On a sort of aside, are we really going to use the chess motif again? Zaizen talks to his superior Bishop, represented on a giant digital chess board by the roo-, I mean bishop. We spent so long in Arc-V watching Jean-Michel Roger move pieces around his chess board, and it ultimately seemed like a random character trait with no importance behind it. The pieces on the board never really amounted to anything. If VRAINS is going to recycle this motif, I hope it actually makes it meaningful.
VRAINS, in its animation and art styles, seems somewhat like a combination of 5D’s and ZeXal. It’s not as flashy or crisp as Arc-V, but it still maintains that sleek vividness present from ZeXal onward while maintaining a more grounded and somber color palette (if you ignore Yusaku’s hair, that is). Some character models and scenes are animated inconsistently, both in terms of the world around them and just their own movements (what was with that sequence of Yusaku jumping into the back of the truck? It was almost like slow-mo.). Naoki’s appearance and the way he moves both seem more fitting for a more comedic show as opposed to one with this kind of serious tone, and his facial animations just look really off-model at times. Please let him mesh better in the future. (And is there a reason why he looks like a recycled version of Teppei from Arc-V? Seriously, they look almost identical.)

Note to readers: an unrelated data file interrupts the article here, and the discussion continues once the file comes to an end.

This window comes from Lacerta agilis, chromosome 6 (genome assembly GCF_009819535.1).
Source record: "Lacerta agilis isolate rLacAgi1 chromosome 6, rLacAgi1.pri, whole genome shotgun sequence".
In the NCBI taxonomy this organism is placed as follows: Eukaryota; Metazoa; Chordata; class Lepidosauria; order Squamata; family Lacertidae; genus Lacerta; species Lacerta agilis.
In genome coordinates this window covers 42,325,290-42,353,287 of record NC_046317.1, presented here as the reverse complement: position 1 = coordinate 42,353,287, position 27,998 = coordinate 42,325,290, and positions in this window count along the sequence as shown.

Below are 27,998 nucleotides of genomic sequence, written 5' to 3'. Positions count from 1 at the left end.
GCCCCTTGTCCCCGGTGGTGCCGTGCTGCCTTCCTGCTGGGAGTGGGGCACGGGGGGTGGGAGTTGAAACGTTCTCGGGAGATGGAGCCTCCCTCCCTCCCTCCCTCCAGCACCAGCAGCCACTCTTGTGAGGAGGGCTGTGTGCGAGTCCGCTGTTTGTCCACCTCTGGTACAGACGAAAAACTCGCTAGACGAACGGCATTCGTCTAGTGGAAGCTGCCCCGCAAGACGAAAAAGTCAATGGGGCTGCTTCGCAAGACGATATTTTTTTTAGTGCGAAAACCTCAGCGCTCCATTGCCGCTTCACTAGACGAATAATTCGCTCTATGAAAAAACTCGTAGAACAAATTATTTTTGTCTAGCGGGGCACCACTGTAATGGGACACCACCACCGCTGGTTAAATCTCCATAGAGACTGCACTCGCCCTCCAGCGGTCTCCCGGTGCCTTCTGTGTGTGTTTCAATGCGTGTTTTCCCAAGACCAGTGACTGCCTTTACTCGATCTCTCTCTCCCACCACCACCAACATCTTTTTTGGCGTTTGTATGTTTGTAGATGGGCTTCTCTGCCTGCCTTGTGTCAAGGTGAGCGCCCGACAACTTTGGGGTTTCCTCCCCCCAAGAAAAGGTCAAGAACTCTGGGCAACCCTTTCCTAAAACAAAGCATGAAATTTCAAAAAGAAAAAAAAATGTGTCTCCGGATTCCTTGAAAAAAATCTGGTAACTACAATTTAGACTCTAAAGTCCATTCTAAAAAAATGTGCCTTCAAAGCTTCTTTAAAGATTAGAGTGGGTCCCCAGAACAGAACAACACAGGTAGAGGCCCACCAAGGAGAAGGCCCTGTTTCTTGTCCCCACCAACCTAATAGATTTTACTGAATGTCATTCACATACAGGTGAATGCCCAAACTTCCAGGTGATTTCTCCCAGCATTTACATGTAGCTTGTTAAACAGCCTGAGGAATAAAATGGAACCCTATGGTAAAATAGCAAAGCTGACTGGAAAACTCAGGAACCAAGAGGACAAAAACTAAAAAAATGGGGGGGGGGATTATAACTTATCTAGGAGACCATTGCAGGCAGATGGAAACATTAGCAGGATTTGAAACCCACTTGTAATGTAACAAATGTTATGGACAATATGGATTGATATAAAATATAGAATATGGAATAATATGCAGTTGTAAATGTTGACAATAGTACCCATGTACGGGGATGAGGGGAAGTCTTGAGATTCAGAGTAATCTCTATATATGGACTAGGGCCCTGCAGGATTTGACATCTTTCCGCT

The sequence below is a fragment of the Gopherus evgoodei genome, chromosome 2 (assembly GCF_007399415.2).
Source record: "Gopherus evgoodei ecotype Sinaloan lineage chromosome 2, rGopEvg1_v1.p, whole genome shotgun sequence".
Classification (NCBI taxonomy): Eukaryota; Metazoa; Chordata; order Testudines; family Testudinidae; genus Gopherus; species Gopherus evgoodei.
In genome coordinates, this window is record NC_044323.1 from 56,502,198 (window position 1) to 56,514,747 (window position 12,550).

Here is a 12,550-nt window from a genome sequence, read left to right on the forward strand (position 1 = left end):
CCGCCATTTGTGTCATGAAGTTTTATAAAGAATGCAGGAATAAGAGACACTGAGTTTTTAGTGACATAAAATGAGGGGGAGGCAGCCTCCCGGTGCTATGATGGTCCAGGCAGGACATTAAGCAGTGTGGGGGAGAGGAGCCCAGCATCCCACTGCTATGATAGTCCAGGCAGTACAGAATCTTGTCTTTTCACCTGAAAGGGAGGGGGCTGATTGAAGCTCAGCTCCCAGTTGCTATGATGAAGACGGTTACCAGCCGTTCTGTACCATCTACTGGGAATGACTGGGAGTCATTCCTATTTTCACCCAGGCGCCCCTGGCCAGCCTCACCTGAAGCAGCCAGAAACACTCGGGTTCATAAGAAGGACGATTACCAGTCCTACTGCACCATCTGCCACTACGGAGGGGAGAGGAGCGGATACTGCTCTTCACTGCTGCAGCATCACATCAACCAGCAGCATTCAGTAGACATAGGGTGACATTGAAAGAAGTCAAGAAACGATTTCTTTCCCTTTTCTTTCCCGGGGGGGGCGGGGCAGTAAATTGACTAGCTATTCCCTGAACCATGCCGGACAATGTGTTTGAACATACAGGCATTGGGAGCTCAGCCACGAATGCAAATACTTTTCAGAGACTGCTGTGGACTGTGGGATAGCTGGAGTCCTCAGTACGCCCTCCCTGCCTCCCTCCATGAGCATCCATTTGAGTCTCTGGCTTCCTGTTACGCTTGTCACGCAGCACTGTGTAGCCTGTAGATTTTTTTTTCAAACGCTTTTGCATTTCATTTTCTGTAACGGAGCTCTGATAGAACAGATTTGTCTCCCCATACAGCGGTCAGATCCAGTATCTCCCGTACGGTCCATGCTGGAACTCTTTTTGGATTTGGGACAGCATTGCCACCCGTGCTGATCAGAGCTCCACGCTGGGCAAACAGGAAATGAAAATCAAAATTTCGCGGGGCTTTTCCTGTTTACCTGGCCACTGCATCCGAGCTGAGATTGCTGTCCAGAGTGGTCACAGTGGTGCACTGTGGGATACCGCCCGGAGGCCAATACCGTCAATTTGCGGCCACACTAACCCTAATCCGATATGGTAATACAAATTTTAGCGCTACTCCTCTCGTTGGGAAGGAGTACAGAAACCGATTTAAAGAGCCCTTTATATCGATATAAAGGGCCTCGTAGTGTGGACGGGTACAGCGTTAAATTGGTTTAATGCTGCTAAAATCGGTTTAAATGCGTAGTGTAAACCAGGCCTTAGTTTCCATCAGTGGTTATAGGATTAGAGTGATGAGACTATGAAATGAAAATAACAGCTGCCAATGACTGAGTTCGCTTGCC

One somewhat annoying thing is the fact that characters in the background were often static. Yusaku would be talking while randoms behind him failed to budge an inch, even though they appeared to be in the process of an action. This sort of low production quality in just the first episode is worrisome, as it could mean even more lazy designs down the road. I appreciate the one background guy who literally just walked all the way across the screen, though. At least the animators are trying in some places, though a more consistent effort would be appreciated.
I had a little difficulty identifying what was digital and what was not throughout the episode. When Hanoi launches its attack, people start getting deleted from the virtual world. I’m not entirely sure if that was just VRAINS or a more general digital setting. People were running in what I thought was the real world too. So. I have no idea. I guess what I want to know is if VRAINS is the only part of the virtual world, or if it is merely a subsection. I realize there was only so much info that could be fit into the first episode, so this should become clearer in future episodes.
Ignoring the fact that there was no real duel during this episode, VRAINS is off to a solid start, with characters and plot already being set in motion, which is rare for the franchise. The series needs to spend a little more time explaining how its world works, but that’s sure to come in future episodes. I’d recommend anyone looking for a more mature Yu-Gi-Oh! show akin to 5D’s check this out. Yu-Gi-Oh! shows are known to employ slow burn approaches (to the extreme), so the show is only going to keep getting better.